February Editorial

Could anyone reasonably ask for any more discussion points than the 42nd Rolex 24 offered up? In the middle of the off-season, it has certainly given sportscar fans all sorts of things to mull over. Let’s try and deal with the major talking points, one by one, with Janos Wimpffen adding his views after the Editor’s.

The Weather And So On

One decision doesn’t seem to need any debate: when the rains really came down, the event had to be red-flagged, there’s little doubt about that. What did look dubious was the delay in getting racing under way again, after both the extended caution and the red flag period. Having the benefit of one of the dsc team listening in to the officials on a scanner was fairly revealing. What isn’t in doubt is that there was a tyre shortage. “We have one more new set of full rain tires and that’s it,” Pat Smith told Russell Wittenberg. “We are out of tires,” said Bill Riley.

“Contrived,” was Russell Wittenberg’s choice of word to describe the delays in going racing again (after speaking to the GT teams). But what else was Grand Am to do, with tyres for its headline class in desperately short supply? You can understand the GT teams’ frustration: they had ample, suitable Dunlops, and were ready to race to the end. It was hardly their concern that the DPs might have had to struggle on inappropriate rubber. Perhaps in the end, GA officials found a solution that didn’t actually cause too much of a stir. Had the DPs been forced to race on less than ideal rubber (and been passed left, right and centre by the GTs), the series would have been a laughing stock, and a GT win wouldn’t have had the credibility it would have had if all classes had enjoyed a more straightforward race to the flag.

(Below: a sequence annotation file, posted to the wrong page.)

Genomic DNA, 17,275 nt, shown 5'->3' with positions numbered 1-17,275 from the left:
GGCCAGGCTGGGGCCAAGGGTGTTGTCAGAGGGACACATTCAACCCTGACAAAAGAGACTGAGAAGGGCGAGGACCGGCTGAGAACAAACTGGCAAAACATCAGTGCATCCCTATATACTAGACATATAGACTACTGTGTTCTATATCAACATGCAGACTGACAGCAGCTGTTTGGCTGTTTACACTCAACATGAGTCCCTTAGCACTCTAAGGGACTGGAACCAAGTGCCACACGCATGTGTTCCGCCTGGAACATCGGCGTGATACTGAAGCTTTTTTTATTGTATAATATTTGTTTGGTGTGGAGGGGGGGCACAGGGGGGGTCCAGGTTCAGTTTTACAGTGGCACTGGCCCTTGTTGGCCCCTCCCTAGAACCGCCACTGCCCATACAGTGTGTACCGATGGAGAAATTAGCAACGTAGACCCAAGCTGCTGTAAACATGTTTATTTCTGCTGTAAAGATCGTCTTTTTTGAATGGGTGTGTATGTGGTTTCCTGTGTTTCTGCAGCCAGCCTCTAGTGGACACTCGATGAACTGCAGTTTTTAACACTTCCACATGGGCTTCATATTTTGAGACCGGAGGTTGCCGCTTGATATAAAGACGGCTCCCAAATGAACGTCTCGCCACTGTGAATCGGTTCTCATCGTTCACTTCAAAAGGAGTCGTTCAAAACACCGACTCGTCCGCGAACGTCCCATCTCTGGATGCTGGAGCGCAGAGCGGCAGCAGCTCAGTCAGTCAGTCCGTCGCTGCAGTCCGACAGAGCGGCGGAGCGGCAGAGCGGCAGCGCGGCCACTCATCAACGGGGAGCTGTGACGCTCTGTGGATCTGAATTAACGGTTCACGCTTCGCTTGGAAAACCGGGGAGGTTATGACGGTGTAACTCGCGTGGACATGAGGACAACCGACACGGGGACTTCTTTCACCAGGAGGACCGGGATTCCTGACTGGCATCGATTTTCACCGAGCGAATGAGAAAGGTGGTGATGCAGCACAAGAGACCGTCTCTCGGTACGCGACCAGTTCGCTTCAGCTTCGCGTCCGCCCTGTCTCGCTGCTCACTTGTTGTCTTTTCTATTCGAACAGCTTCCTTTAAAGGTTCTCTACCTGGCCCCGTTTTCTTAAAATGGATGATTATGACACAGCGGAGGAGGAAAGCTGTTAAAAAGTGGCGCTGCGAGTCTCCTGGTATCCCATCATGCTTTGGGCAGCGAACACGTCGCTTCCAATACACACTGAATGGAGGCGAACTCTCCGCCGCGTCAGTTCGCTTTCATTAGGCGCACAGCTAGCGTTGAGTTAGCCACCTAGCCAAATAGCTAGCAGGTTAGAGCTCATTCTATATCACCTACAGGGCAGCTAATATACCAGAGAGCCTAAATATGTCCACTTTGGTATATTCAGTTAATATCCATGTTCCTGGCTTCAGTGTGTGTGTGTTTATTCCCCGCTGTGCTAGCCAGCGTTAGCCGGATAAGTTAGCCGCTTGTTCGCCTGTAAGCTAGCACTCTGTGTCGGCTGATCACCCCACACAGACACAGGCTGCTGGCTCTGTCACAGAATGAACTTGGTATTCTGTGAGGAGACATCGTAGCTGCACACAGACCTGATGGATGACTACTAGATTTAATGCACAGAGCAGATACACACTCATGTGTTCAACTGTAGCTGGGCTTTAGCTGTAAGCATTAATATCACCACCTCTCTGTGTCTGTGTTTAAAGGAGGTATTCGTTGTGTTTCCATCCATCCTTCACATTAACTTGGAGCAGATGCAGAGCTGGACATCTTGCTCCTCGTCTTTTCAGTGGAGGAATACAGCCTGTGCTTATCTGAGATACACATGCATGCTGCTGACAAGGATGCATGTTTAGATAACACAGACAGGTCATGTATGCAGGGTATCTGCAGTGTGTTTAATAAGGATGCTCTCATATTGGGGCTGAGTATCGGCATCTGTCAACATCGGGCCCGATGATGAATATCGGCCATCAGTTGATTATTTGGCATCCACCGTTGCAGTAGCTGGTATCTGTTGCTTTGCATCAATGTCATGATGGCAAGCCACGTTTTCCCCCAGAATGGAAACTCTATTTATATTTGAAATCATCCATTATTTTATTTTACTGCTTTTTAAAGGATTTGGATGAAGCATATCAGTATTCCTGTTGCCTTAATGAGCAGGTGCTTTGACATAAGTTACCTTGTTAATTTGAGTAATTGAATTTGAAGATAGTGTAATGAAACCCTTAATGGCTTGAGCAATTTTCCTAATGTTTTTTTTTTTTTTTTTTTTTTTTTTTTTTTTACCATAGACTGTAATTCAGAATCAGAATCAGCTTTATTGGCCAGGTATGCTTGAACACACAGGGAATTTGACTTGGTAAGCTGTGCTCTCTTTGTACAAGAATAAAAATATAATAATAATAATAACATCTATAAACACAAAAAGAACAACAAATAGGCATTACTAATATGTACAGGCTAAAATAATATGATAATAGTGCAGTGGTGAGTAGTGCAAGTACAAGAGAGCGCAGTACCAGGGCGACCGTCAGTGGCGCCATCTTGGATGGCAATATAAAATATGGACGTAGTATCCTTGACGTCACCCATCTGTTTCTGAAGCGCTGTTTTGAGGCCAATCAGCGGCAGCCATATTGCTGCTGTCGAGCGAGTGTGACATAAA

SGS – all running at the end.
GT – only two cars failed to reach 100 laps.
DP – wheels, wipers and wetness.

With so many new cars in the DP Class, it was inevitable that reliability would be an issue, which was compounded by the rain (although perhaps helped by the rain in other respects perhaps, because of lower stresses on the cars). Bill Riley was at a loss to explain why wheels should come off (a tried and tested component from the R&S Mklll), and wheels coming off logically played a part in later problems (the #2 Crawford).

Sealing up a tubeframe, against elements such as those the teams faced in the race, was a major problem, and a front radiator added to the problems of misting. But even Porsches were in trouble with misting screens, so it would be unfair to regard misting up as purely a DP issue.

Apart from wheels and visibility, the #2 Crawford showed how it can be done – for 23 and a half hours. The three Dorans all had very impressive journeys, apart from visibility issues with at least two of them and the engine troubles that were developing on the winner. So almost top marks to Max Crawford and Kevin Doran.

Full marks to all the SGS runners, but where’s the diversity?

Spectator Appeal

Janos Wimpffen was very impressed with the opening quarter of the race, when the lead changed regularly, and a bunch of DPs were squabbling over the top positions. One by one though, they met problems, and it was the almost untroubled #2 Crawford that led for 345 laps of the race. That kind of domination is no surprise at all in 24 hour terms.

Who knows how the race would have developed had it stayed dry? As reliability improves over the coming months, there is little doubt that the DPs will be able to extend that period of close racing. Short term though, they don’t need to. The sprint races that fill the bulk of the season will inevitably see a bunch of cars in contention for the win, but strategy is likely to be at least as important as outright speed.

Spectator numbers have to show an improvement on 2003, but how much of an improvement? Will 25 or more DPs racing on rovals ever draw a large attendance? Is it, as one driver has said, “just a sports car version of restrictor plate racing”? If it is, will that draw in the crowds? Will it attract the sportscar fans?

Naming The Cars

Are we so old-fashioned here? Rather than label the cars Chevrolet Crawfords or Lexus Rileys, we always call them Crawford Chevrolets etc.. The history of the sport tells us that that is the way it has always been, and that’s the way it will stay here. When Engine Developments ‘developed’ their association with MG just over a year ago, we could have named Kevin Doran’s LMP900 ALMS entry an MG-Dallara – but that would have been ridiculous. It was a Dallara Judd. If US fans don’t know what a Dallara is, well, they’re probably not sportscar fans.

Calling the winning car a Kodak Pontiac is just too daft for words. This is – or was – sportscar racing, not NASCAR racing. Kevin Doran’s team designed and built it, and that’s what it should be called – a Doran.